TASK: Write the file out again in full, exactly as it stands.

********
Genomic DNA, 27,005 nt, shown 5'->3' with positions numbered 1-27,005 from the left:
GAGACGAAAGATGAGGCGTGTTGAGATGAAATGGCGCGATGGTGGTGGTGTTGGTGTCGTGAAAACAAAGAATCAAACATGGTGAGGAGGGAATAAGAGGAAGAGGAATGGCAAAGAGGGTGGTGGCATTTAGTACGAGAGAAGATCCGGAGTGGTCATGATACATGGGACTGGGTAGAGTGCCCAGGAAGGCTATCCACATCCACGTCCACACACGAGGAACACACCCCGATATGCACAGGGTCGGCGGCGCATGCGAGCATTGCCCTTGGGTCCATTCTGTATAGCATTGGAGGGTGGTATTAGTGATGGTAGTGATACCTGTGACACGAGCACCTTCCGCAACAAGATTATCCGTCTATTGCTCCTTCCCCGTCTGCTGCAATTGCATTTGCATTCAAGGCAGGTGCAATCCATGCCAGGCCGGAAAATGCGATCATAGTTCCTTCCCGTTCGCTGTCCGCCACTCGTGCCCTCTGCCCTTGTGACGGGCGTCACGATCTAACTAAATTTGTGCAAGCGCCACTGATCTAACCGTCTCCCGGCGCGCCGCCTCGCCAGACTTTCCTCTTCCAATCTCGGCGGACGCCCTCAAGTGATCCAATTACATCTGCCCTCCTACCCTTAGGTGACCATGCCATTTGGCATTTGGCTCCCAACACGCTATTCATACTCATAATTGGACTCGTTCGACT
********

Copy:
Genomic DNA, 27,005 nt, shown 5'->3' with positions numbered 1-27,005 from the left:
GAGACGAAAGATGAGGCGTGTTGAGATGAAATGGCGCGATGGTGGTGGTGTTGGTGTCGTGAAAACAAAGAATCAAACATGGTGAGGAGGGAATAAGAGGAAGAGGAATGGCAAAGAGGGTGGTGGCATTTAGTACGAGAGAAGATCCGGAGTGGTCATGATACATGGGACTGGGTAGAGTGCCCAGGAAGGCTATCCACATCCACGTCCACACACGAGGAACACACCCCGATATGCACAGGGTCGGCGGCGCATGCGAGCATTGCCCTTGGGTCCATTCTGTATAGCATTGGAGGGTGGTATTAGTGATGGTAGTGATACCTGTGACACGAGCACCTTCCGCAACAAGATTATCCGTCTATTGCTCCTTCCCCGTCTGCTGCAATTGCATTTGCATTCAAGGCAGGTGCAATCCATGCCAGGCCGGAAAATGCGATCATAGTTCCTTCCCGTTCGCTGTCCGCCACTCGTGCCCTCTGCCCTTGTGACGGGCGTCACGATCTAACTAAATTTGTGCAAGCGCCACTGATCTAACCGTCTCCCGGCGCGCCGCCTCGCCAGACTTTCCTCTTCCAATCTCGGCGGACGCCCTCAAGTGATCCAATTACATCTGCCCTCCTACCCTTAGGTGACCATGCCATTTGGCATTTGGCTCCCAACACGCTATTCATACTCATAATTGGACTCGTTCGACT